Chris Watts' 4-year-old daughter knew her mother and younger sister, Celeste, had just been killed -- and she feared she would be next.
"Please daddy, don't do to me what you just did to Cece," said Bella, according to a lawyer for the family of Shanann Watts, the girls' mother.
Earlier, Bella had walked into the room just after Watts had strangled his wife, Shanann, and was wrapping her in a sheet to dispose of her body. "What are you doing with Mommy?" Bella asked her father.
Bella's last words and other details about the disturbing familial murders were revealed by attorney Steven Lambert on Tuesday's "Dr. Phil" show.
The latest information stems from Watts' recent confession, which was relayed to Shanann Watts' family and then to Lambert, the attorney confirmed on the show.
Lambert's summary of the events provides a chilling picture of how Chris Watts killed his pregnant wife, Shanann, 34, and their two children, Bella and Celeste, 3, and then disposed of their bodies at a secluded oil field where he worked. Weld County, Colorado, prosecutors said he strangled his wife with his bare hands, suffocated the children, and loaded them in his vehicle and drove away to hide their remains.
Watts initially denied involvement in the August disappearance of his wife and daughters, and even spoke with a local news station about his worry for their well-being. However, he later pleaded guilty to the killings and was sentenced in November to five life sentences after prosecutors and Shanann's family agreed to drop the possibility of the death penalty.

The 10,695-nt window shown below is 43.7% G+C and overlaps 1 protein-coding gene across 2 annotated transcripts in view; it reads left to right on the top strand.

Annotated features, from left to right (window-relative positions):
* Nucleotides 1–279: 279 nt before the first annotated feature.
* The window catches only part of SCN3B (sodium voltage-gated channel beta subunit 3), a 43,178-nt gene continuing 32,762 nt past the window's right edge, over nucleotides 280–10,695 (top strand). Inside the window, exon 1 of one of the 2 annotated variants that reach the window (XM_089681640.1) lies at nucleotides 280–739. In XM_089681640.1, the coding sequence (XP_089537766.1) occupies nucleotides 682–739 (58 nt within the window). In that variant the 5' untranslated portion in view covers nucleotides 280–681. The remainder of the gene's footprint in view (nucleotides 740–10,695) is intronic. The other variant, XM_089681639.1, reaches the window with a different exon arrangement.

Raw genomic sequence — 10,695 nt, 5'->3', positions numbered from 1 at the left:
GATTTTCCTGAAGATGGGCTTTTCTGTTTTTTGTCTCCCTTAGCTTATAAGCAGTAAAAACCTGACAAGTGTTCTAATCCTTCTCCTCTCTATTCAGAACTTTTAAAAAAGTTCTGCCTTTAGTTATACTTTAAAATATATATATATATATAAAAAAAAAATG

Colorado Bureau of Investigations spokeswoman Susan Medina said Watts provided investigators with "additional information" about the murders of his family on February 18. The CBI said a written report and audio file from that interview will be released Thursday.
Why he did it
After his sentencing last November, prosecutors had said they may never know what led Watts to kill his wife and daughters.
"I don't think he will ever tell us. I don't think he will give an honest assessment of why he did what he did, how he did what he did," Weld County District Attorney Michael Rourke said.
But in the "Dr. Phil" interview, Lambert said the couple got into a fight and Chris Watts confessed he was having an affair. He also said he wanted a divorce and declared that their relationship was over.
"And she had said something to the effect of, 'Well, you're not gonna see the kids again.' As a consequence of that conversation, he strangled her to death," Lambert said.
As Watts was preparing to move the body, Bella walked in and asked about her mother, Lambert said.
"She's 4, what we've been told she's quite smart -- was quite smart -- and knew something likely was up. And what he said was that, 'Mommy is sick, we need to take her to the hospital to make her better,'" Lambert said.
Lambert said his understanding is that Chris Watts put Shanann's body in his truck and then put his children, who were alive at the time, into the truck. He took Celeste's favorite blanket and smothered her, Lambert said.
"At this point, Bella had unbuckled herself from the vehicle," Lambert said. Watts walked back to the truck and that's when Bella made the plea for her life, Lambert said.
At Watts' sentencing, prosecutors said Bella fought back, but was killed. Prosecutors also argued that Watts did not kill her in a rage but deliberately and viciously.
The "Dr. Phil" episode also features video of Chris Watts watching a neighbor's surveillance tape of him backing up his truck and putting something in the back. As Watts watches that surveillance tape, he puts his hands on his head, and the neighbor later notes that he was acting fidgety.